metadata. Despite the internal variable being called ``self.tests``
(an oversight), this layer has nothing in particular to do with tests.
2. TestManifest: this is a harness-agnostic integration layer that is
test-specific. TestManifest faciliates ``skip-if`` and ``run-if``
3. Optionally, a harness will have an integration layer than inherits
from TestManifest if more harness-specific customization is desired at
the manifest level.
See the source code at
in particular.
Using Manifests
A test harness will normally call ``TestManifest.active_tests`` ( )::
506 def active_tests(self, exists=True, disabled=True, **tags):
The manifests are passed to the ``__init__`` or ``read`` methods with
appropriate arguments. ``active_tests`` then allows you to select the
tests you want::
- exists : return only existing tests
- disabled : whether to return disabled tests; if not these will be
filtered out; if True (the default), the ``disabled`` key of a
test's metadata will be present and will be set to the reason that a
test is disabled
- tags : keys and values to filter on (e.g. ``os='linux'``)
``active_tests`` looks for tests with ``skip-if.${TAG}`` or
``run-if``. If the condition is or is not fulfilled,
respectively, the test is marked as disabled. For instance, if you
pass ``**dict(os='linux')`` as ``**tags``, if a test contains a line
``skip-if = os == 'linux'`` this test will be disabled, or
``run-if = os = 'win'`` in which case the test will also be disabled. It
is up to the harness to pass in tags appropriate to its usage.
Creating Manifests
ManifestDestiny comes with a console script, ``manifestparser create``, that
may be used to create a seed manifest structure from a directory of
files. Run ``manifestparser help create`` for usage information.
Copying Manifests
To copy tests and manifests from a source::
manifestparser [options] copy from_manifest to_directory -tag1 -tag2 --key1=value1 key2=value2 ...
Upating Tests
To update the tests associated with with a manifest from a source
manifestparser [options] update manifest from_directory -tag1 -tag2 --key1=value1 --key2=value2 ...
ManifestDestiny includes a suite of tests:
``test_manifest.txt`` is a doctest that may be helpful in figuring out
how to use the API. Tests are run via ``python``.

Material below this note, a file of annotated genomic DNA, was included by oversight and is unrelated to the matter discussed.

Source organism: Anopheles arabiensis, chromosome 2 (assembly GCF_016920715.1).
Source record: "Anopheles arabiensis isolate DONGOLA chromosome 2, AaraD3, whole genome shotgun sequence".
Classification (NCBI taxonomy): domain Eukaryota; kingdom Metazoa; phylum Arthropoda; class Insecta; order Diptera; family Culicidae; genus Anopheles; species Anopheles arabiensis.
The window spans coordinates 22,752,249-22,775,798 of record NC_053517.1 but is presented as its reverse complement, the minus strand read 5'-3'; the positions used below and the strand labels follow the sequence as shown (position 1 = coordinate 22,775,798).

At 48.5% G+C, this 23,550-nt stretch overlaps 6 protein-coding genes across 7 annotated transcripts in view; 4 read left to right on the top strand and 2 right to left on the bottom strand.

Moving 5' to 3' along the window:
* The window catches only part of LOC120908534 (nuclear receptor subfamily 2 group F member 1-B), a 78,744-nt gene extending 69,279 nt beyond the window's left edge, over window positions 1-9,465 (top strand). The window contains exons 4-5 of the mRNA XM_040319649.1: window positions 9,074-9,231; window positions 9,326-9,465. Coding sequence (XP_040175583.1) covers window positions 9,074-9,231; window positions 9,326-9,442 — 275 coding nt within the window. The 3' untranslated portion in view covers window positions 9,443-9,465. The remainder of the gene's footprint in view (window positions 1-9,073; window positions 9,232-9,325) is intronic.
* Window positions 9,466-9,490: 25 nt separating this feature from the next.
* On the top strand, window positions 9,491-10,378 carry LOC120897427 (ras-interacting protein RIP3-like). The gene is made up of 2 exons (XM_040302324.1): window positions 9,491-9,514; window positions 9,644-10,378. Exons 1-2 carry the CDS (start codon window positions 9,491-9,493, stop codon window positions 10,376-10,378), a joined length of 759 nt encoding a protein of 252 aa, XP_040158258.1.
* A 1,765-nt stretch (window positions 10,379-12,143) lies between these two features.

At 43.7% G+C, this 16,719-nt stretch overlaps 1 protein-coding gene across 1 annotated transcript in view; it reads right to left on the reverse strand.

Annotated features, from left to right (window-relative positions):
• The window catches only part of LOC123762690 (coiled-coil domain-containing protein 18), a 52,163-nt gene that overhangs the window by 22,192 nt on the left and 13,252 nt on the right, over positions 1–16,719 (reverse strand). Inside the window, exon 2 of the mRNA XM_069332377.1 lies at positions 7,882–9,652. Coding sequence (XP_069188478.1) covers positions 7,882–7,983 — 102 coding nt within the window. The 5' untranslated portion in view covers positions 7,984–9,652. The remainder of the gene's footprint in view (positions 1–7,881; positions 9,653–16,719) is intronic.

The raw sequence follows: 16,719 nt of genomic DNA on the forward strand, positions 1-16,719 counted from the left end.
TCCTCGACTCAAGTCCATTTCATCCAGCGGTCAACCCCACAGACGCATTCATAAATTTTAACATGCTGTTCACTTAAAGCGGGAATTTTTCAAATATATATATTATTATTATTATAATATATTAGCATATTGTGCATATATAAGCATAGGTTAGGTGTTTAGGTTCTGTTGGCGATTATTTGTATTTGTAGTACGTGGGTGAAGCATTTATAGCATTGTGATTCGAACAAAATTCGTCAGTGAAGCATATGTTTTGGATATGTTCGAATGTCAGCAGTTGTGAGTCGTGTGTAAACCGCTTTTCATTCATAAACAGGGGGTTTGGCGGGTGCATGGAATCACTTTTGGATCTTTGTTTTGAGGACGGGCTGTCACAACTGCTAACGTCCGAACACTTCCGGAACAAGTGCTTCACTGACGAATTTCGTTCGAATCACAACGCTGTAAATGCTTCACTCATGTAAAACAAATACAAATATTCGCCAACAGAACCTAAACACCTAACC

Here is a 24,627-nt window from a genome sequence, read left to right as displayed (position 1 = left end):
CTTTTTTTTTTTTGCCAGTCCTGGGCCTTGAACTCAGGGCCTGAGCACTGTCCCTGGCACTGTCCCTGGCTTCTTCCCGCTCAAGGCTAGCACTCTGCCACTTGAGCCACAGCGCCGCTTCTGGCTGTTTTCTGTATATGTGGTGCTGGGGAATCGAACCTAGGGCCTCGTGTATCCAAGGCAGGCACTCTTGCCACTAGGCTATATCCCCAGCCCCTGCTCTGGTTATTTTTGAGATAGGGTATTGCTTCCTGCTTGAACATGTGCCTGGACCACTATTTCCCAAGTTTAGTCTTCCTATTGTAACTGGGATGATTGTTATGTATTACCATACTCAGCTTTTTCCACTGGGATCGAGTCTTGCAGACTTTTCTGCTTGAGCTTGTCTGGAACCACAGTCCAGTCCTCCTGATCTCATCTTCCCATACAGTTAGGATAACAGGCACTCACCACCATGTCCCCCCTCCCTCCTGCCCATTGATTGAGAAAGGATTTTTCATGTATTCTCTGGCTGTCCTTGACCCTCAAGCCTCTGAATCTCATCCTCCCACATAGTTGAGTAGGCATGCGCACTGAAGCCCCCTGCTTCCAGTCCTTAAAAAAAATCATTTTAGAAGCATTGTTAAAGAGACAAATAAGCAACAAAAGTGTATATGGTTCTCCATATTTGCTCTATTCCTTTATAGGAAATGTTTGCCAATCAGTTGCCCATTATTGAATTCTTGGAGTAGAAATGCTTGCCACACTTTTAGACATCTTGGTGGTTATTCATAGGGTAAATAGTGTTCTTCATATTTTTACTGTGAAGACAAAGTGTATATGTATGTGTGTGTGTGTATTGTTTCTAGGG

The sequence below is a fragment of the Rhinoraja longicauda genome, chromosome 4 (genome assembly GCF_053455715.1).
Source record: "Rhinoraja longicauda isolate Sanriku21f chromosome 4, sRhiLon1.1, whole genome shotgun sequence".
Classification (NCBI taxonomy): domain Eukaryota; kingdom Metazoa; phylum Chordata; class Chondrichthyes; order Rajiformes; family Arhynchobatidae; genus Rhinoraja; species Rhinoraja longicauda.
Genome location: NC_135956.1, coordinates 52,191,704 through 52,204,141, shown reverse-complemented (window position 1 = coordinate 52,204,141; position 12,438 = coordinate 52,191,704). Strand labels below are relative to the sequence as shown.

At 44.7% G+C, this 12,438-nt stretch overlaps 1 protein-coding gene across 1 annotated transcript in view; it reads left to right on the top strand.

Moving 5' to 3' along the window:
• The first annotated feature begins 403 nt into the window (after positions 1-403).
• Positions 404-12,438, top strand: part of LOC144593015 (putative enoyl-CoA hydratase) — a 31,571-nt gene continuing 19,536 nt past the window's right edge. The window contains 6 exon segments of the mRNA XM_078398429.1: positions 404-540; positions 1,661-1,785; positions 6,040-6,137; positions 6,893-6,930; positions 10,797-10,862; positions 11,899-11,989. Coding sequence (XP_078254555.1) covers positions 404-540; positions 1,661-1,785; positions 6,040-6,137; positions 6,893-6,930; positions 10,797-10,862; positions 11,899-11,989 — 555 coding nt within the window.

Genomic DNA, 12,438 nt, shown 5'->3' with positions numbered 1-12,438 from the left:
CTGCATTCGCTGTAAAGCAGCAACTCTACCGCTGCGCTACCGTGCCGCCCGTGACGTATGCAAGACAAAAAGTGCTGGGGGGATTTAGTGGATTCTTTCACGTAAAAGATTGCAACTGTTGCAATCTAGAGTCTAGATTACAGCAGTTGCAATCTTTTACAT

Please file any bugs or feature requests at
Or contact jhammel or in #ateam on
Run ``manifestparser help`` for usage information.
To create a manifest from a set of directories::
manifestparser [options] create directory <directory> <...> [create-options]
To output a manifest of tests::
manifestparser [options] write manifest <manifest> <...> -tag1 -tag2 --key1=value1 --key2=value2 ...
To copy tests and manifests from a source::
manifestparser [options] copy from_manifest to_manifest -tag1 -tag2 --key1=value1 key2=value2 ...
To update the tests associated with with a manifest from a source
manifestparser [options] update manifest from_directory -tag1 -tag2 --key1=value1 --key2=value2 ...
Design Considerations
Contrary to some opinion, and the associated .ini
format were not magically plucked from the sky but were descended upon
through several design considerations.
* test manifests should be ordered. While python 2.6 and greater has
a ConfigParser that can use an ordered dictionary, it is a
requirement that we support python 2.4 for the build + testing
environment. To that end, a ``read_ini`` function was implemented
in that should be the equivalent of the .ini
dialect used by ConfigParser.
* the manifest format should be easily human readable/writable. While
there was initially some thought of using JSON, there was pushback
that JSON was not easily editable. An ideal manifest format would
degenerate to a line-separated list of files. While .ini format
requires an additional ``[]`` per line, and while there have been
complaints about this, hopefully this is good enough.
* python does not have an in-built YAML parser. Since it was
undesirable for to have any dependencies, YAML was
dismissed as a format.
* we could have used a proprietary format but decided against it.
Everyone knows .ini and there are good tools to deal with it.
However, since read_ini is the only function that transforms a
manifest to a list of key, value pairs, while the implications for
changing the format impacts downstream code, doing so should be
programmatically simple.
* there should be a single file that may easily be
transported. Traditionally, test harnesses have lived in
mozilla-central. This is less true these days and it is increasingly
likely that more tests will not live in mozilla-central going
forward. So ```` should be highly consumable. To
this end, it is a single file, as appropriate to mozilla-central,
which is also a working python package deployed to PyPI for easy
Historical Reference
Date-ordered list of links about how manifests came to be where they are today::